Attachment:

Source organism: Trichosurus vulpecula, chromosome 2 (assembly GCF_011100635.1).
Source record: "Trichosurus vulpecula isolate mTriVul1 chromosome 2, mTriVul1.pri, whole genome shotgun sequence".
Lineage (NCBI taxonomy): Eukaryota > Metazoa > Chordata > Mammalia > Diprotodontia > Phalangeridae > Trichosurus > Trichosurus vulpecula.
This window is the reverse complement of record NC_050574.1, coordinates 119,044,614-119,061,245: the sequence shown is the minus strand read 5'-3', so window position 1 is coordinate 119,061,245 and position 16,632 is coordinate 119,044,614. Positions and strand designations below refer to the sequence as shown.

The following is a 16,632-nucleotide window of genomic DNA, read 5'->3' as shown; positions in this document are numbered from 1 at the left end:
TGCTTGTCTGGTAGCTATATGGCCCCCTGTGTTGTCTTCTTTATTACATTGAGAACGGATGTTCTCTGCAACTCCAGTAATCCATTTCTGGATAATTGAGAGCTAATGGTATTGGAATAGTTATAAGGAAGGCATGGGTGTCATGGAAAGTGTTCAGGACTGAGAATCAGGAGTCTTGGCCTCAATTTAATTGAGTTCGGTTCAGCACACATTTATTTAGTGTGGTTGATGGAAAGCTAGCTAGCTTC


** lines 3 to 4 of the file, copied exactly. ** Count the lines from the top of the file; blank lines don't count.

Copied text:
Lineage (NCBI taxonomy): Eukaryota > Metazoa > Chordata > Mammalia > Diprotodontia > Phalangeridae > Trichosurus > Trichosurus vulpecula.
This window is the reverse complement of record NC_050574.1, coordinates 119,044,614-119,061,245: the sequence shown is the minus strand read 5'-3', so window position 1 is coordinate 119,061,245 and position 16,632 is coordinate 119,044,614. Positions and strand designations below refer to the sequence as shown.